I am still in the "trial " phase of my RW expierience. Can anyone share their real world results using this tool?

Thanks,

Boyd


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Robert
at 10/28/13 11:06 PM : RE: real world results


It can work pretty well, but there are some significant limits.  These range from specific constraints/problems to general rule of thumb guidelines.

Specific constraints:

1)  Do not use "index member" in backtests.  The listing is only for current makeup of a given index and will give you look forward biases.

2)  Do not constrain to COM or ADR in security type.  Also, do not use "not" OTC.  Once again, uses current (as in now, not at point in time when the backtest is  supposed to be working).  Could use "not" ADR, though, since nothing becomes an ADR after being COM or OTC.

3)  The returns in the backtest are total return numbers (div + price).  RW simply assumes that whatever the indicated dividend of the stock is at the time of trade entry will accrete linearly over the hold period.  While this is not much of a problem for long hold periods (24, 52 wk) it can be problematic for shorter periods.  Also, it does not work for ADRs since they do not have the same div payment characteristics as US stocks.  Also blows up if trying to grab stocks with high yields since it doesn't account for dividend cuts or suspensions during the hold period.  Can double check breakdown of a backtest returns by downloading backest detailed holdings (right click on the average label at the bottom of the output).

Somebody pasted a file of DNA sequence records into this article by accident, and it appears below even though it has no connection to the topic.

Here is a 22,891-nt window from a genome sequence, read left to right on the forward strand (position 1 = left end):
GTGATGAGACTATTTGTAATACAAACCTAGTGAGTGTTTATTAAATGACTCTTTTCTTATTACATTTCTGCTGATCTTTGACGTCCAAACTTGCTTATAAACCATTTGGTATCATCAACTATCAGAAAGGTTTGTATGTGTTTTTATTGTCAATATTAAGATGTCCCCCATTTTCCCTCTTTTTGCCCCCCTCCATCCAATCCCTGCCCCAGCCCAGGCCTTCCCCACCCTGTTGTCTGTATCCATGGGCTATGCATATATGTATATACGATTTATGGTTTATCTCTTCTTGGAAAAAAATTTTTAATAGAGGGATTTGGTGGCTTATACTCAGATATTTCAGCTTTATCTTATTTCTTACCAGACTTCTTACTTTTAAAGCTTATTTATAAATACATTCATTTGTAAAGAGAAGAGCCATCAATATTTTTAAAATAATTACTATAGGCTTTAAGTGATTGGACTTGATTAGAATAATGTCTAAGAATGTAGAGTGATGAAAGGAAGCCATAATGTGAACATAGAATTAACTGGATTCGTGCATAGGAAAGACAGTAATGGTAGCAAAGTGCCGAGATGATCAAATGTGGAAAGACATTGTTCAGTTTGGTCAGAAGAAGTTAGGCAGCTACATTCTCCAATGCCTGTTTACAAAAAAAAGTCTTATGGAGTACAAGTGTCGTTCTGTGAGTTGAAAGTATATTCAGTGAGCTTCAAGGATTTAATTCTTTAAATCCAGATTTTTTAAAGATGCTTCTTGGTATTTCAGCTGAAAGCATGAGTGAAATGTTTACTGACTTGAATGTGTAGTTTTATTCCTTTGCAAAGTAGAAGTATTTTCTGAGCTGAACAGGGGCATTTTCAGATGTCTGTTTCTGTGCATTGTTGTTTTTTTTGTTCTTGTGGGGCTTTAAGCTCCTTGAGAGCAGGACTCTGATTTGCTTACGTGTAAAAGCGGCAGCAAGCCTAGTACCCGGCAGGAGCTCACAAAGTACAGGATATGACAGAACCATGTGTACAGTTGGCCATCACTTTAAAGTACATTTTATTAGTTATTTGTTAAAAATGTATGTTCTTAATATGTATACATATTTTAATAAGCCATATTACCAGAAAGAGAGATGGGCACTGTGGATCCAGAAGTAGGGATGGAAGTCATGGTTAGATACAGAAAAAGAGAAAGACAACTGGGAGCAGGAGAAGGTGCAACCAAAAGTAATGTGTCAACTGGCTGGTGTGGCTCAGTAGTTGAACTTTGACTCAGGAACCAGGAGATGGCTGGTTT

Rules of thumb:

1)  The more securities a backtest returns in a period, along with higher market cap, trading volume and price, the more likely the results will be something close to what you could have actually done at that point in the past.  I would be highly sceptical of the results from strategies that are at the other end of those ranges.

2)  The longer the hold period, the lower the transaction cost impact will be.  Do not kid yourself about this.  If you gin up a weekly screen that beats the SP500 by, say, 50% a year, it is almost certainly a mirage.  Where you actually execute versus what RW assumes will wipe out most if not all of the excess return.

3)  The backtest results are an approximation.  The DBCMHIST database from which they are generated is not absolutely "stable" over time.  Can't say exactly why this is, but it is clearly a factor when backtesting screens with more complicated criteria.  You will not be able to see this for yourself since you will not have a DBCMHIST from a year ago to run RW off of and compare the output for the overlap periods.  It is not a huge issue if you keep my comments in (1) in mind.

4)  Don't think that because a screen has great backtest results that it will continue.  Excess returns can disappear surprisingly abruptly.  I would focus on finding something that generates a rolling cumulative excess return that is as smooth as possible.  You will have to export the results to Excel to generate these plots.

5)  Realistically, a 5-10% per annum excess return is possible (but by no means a given).  If you gin up something that is getting some multiple of that, I would double check to make sure that entry / exit levels are accurate/realistic and that dividend assumptions aren't skewing it.  You almost certainly are not going to find some money printing machine that all of the quant funds out there have missed (they have a lot more resources than you or I do to throw at the project and they are not exactly setting the world on fire with their returns recently).

Hope this helps.


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